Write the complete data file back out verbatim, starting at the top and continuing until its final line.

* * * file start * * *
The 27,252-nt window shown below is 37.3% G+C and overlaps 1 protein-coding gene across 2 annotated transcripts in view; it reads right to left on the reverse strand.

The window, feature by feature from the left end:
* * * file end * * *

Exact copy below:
The 27,252-nt window shown below is 37.3% G+C and overlaps 1 protein-coding gene across 2 annotated transcripts in view; it reads right to left on the reverse strand.

The window, feature by feature from the left end: